When plans for the first Oregon Logging Conference were being made, Franklin Delano Roosevelt was President, Civic Stadium and the Bonneville Dam were newly opened, and the Worlds oldest pair of Birkenstocks (9000 yrs) were discovered in Central Oregon. Seventy Three years later all but President Roosevelt are still with us.
The show may have opened to snow and sub-freezing temperatures, but todays balmy 40+ degrees and mostly clear skies brought out the town including lots and lots of future logging industry CEO’s (kids) for the last day of the show.
Originally established for loggers and logging companies to meet and exchange the latest advances in logging technology and ethics, little has changed. Much like farming, there are a handful of large firms enjoying various levels of success in the logging industry, but by and large the heart of the industry are still the many hard working family owned and small businesses; both of which were well represented at this years show.
United Industrial Equipment Corp., a pressure washer and waste water management company, has attended the logging show for the last 20 years. I asked Nate Larson, sales manager for UIEC how the show was for them. “Attendance wise, it’s about the same as last year, but this year people aren’t just window shopping, they are either planning a purchase, or purchasing.” Larson indicated that while there was a lot of interest in used and re-manufactured equipment, “We had more leads this year from the small fleet operators on water systems and big ticket hardware than we’ve had in the last 3.” Larson said.
“We also have a lot of customers who purchased from us more than a decade ago who stop in to say hello, and let us know that their original purchase is still running great. Something we’re happy to hear, but would love to see their businesses grow into some new hardware. It’s starting to feel like there’s some hope of that happening.”
That seemed to be the consensus among most of the booths I stopped by. Compliance based companies were everywhere. From log book and permit tracking software to on-board scales from companies like Vulcan that help Log and Chip Truck drivers more easily keep their load at legal weight, avoiding fines and unnecessary maintenance on their trucks.
Speaking of trucks, the array of “big iron” haulers was impressive. There were restored antique trucks like the 1941 Mac “Christine” and a 1955 International Harvester displayed alongside brand new 2012 models. A truck drivers toy store.
The real show however was outside. Filling the entire 30 acre main parking lot was an awe inspiring array of giant tree handlers and loaders, automated milling and chipping machines, massive cranes and gaping mouthed loaders looking like some kind of big kids County Fair midway. Watching an operator in a large tracked loader deftly picking up 3′ diameter logs, turning them on end and making a stack 15′ tall makes you wish you tried the Loader Simulater inside the pavilion. No way was it as easy as they made it look. Much of the equipment was familiar in design, but significantly updated over even a few years ago. Terms like “Energy efficient”, “lowered emission”, “lower byproduct and higher utilization” were heard from most of the equipment vendors, not something the average Eugenian associates with the Timber Industry.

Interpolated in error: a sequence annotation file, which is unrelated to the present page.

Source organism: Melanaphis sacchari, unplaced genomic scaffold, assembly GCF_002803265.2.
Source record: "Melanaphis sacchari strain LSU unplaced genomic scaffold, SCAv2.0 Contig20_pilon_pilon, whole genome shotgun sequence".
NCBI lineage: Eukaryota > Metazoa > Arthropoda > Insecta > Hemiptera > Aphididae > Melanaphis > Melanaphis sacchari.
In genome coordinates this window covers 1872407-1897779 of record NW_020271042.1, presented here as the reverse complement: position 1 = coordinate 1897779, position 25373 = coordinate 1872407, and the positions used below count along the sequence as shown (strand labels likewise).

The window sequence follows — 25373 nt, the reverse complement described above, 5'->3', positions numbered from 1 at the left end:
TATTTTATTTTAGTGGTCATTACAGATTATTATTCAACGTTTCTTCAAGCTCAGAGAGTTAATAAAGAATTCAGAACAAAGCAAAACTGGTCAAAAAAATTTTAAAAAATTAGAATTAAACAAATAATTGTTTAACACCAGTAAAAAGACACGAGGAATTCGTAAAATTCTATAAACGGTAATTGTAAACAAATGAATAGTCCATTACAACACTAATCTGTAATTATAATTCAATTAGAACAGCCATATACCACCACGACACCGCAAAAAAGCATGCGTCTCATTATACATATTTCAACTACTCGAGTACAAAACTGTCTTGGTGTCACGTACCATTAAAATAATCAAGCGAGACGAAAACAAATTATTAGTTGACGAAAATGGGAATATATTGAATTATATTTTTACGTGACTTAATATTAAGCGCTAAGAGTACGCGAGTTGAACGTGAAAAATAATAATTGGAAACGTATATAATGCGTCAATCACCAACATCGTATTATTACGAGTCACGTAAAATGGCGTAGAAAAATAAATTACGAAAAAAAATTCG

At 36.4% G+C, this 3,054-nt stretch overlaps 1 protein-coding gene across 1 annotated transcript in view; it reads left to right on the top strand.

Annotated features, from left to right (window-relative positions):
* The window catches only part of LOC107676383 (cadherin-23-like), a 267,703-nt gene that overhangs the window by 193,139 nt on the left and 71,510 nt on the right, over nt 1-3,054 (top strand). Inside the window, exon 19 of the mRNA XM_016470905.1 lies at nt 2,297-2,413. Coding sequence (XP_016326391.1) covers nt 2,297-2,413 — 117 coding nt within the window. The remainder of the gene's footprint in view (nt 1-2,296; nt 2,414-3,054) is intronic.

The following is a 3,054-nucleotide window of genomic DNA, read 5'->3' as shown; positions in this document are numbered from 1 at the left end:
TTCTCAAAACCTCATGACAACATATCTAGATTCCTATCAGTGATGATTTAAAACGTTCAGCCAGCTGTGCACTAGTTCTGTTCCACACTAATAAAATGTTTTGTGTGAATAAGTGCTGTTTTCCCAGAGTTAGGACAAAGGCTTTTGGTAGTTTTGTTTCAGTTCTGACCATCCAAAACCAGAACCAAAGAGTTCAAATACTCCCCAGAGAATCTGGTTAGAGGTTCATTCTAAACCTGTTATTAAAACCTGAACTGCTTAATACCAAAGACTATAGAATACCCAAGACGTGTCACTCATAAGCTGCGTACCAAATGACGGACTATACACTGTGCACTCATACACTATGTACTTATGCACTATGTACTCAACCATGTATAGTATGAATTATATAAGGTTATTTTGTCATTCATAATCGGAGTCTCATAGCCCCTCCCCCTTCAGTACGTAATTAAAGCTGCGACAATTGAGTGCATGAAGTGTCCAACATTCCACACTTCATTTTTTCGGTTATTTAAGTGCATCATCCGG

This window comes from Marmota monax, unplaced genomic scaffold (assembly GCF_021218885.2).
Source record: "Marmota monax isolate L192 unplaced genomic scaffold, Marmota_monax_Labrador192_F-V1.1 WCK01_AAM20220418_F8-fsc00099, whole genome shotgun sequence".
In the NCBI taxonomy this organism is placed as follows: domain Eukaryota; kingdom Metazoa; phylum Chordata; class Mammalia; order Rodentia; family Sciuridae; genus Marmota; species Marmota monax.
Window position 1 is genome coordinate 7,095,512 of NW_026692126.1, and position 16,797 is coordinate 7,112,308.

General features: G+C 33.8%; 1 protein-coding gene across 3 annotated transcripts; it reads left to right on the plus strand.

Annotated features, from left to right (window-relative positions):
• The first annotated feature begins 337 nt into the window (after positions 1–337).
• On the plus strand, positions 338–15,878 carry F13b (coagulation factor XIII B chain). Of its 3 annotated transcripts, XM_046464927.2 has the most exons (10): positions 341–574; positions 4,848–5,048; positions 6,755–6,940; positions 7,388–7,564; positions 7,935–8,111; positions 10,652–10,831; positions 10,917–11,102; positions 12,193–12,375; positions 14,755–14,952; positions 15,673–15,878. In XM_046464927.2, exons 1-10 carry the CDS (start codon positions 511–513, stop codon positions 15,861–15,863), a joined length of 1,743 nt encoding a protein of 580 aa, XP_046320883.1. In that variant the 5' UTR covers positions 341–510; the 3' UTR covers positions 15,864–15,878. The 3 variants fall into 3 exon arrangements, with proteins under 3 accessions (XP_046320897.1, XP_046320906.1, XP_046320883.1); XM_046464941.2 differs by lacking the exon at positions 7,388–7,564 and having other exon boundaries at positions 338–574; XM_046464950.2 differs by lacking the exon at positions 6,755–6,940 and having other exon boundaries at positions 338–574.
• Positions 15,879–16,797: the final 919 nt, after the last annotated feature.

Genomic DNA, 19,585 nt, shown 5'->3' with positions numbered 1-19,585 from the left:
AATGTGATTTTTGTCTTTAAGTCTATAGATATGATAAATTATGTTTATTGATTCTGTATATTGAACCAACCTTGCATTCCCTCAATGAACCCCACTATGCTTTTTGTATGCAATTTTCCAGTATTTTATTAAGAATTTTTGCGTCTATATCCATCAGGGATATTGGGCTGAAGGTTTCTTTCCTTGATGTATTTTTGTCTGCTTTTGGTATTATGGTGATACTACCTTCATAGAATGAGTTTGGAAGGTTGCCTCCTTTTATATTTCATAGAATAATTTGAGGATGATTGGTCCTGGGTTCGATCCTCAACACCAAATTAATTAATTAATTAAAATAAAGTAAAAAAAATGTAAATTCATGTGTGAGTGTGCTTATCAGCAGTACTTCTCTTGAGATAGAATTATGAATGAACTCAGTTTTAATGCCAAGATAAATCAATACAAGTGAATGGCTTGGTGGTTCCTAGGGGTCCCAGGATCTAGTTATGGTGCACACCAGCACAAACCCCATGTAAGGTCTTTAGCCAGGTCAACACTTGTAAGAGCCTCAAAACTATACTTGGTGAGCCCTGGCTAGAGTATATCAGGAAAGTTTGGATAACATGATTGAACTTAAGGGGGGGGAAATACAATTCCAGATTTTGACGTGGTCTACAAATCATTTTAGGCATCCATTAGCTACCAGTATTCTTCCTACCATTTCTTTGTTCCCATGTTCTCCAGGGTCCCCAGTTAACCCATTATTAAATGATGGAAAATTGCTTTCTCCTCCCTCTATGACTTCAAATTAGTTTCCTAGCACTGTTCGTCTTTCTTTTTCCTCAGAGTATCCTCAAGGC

On the lighter side there were at least 3 chainsaw art booths and 1 very special display that I’m saving for its own story. Some of the carvings were incredible and whimsical, my favorite was the fisherman with the “fishing line” going back from the pole and becoming part of the rigging to the carvers tent. Most of the kids it seems were fascinated by the 12′ tall Sasquatch carving, looking suspiciously like the guy in that suspicious photo we’re familiar with. These however aren’t the chunky “Paul Bunyan” type of hobbyist carvings, some of them are as fine a rendering as a marble sculpture. Some of them as dearly priced too.
The only thing missing from the midway atmosphere were the Funnel Cake and Fri-Jos vendors. I settled for a hotdog from the ubiquitous snack bar, albeit more like a food cart in a building than your traditional snack bar; sporting an eclectic diversity of menu items. Truth be told I wanted a hotdog. For little more than the price of a gallon of gas the 73rd Oregon Logging Conference was a chance to peek inside the tent, meet some of the people and see the signs of life in our Timber industry. If you haven’t been, plan on attending next year. Its an important part of Oregon’s living heritage, worth getting up close and personal.
Photos from the OLC: